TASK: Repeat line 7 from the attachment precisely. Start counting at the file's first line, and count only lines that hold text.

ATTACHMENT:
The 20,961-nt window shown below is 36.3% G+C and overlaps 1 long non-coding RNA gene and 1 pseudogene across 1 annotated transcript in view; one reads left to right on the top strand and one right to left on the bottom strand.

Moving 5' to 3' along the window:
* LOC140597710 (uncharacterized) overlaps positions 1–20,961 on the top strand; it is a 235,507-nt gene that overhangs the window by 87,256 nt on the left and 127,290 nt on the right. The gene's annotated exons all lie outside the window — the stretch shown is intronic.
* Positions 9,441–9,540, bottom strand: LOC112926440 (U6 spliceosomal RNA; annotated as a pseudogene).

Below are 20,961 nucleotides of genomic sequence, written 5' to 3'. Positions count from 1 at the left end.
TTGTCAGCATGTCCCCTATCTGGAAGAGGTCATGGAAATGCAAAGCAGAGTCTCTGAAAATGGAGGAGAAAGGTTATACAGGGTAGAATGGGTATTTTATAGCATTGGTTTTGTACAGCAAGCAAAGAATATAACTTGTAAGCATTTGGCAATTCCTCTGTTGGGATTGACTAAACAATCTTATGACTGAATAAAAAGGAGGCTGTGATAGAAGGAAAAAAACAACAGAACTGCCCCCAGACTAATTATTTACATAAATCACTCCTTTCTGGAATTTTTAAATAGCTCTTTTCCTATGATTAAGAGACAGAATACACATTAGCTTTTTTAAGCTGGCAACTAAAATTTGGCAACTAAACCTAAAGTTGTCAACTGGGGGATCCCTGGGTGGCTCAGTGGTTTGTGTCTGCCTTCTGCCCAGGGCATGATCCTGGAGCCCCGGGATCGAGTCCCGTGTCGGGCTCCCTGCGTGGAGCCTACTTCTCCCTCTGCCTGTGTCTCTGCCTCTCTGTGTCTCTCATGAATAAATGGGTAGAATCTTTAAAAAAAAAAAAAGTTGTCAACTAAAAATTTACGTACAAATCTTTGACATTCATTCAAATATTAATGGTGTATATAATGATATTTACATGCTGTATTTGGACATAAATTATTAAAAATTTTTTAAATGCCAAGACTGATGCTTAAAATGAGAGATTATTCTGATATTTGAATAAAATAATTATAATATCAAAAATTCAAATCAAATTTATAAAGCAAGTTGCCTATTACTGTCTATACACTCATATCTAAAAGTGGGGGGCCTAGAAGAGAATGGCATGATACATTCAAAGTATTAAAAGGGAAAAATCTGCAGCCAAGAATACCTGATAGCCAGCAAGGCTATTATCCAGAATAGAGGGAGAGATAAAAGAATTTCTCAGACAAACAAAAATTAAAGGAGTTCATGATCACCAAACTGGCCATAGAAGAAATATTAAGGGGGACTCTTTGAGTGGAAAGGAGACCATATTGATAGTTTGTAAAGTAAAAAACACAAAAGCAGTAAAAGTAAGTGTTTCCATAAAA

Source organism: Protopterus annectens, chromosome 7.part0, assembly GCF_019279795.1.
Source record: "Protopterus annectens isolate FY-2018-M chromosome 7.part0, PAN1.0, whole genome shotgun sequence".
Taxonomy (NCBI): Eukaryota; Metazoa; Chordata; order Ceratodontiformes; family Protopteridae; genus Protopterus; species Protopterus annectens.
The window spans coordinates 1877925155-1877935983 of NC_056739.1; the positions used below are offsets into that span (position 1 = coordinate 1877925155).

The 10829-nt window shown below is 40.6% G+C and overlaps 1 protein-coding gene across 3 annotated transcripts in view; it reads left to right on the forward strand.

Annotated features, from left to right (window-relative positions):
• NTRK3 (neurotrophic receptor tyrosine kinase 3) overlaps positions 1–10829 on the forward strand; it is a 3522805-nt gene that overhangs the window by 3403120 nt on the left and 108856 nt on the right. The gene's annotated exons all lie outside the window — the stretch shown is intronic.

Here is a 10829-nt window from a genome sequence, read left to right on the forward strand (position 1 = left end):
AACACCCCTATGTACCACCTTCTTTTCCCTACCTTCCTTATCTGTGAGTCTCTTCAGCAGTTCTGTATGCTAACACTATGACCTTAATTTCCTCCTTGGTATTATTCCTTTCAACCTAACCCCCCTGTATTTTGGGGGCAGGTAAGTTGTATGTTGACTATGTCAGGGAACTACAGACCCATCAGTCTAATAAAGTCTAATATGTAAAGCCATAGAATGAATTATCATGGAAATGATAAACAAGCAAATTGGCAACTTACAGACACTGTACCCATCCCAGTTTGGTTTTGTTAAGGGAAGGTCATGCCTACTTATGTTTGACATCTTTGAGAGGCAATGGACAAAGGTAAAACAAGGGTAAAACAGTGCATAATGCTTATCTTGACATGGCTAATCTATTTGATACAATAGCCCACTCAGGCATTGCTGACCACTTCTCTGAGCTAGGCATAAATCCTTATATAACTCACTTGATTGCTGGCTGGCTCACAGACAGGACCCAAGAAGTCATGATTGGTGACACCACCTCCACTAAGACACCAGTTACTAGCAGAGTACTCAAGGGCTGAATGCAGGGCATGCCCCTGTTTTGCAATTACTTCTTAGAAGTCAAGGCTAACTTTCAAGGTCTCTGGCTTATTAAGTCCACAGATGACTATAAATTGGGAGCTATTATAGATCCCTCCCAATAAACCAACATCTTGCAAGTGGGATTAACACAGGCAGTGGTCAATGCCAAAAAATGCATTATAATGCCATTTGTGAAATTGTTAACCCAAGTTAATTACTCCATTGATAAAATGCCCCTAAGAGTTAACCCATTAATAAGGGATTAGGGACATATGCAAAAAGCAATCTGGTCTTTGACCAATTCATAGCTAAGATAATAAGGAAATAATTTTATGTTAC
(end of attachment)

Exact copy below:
Source organism: Protopterus annectens, chromosome 7.part0, assembly GCF_019279795.1.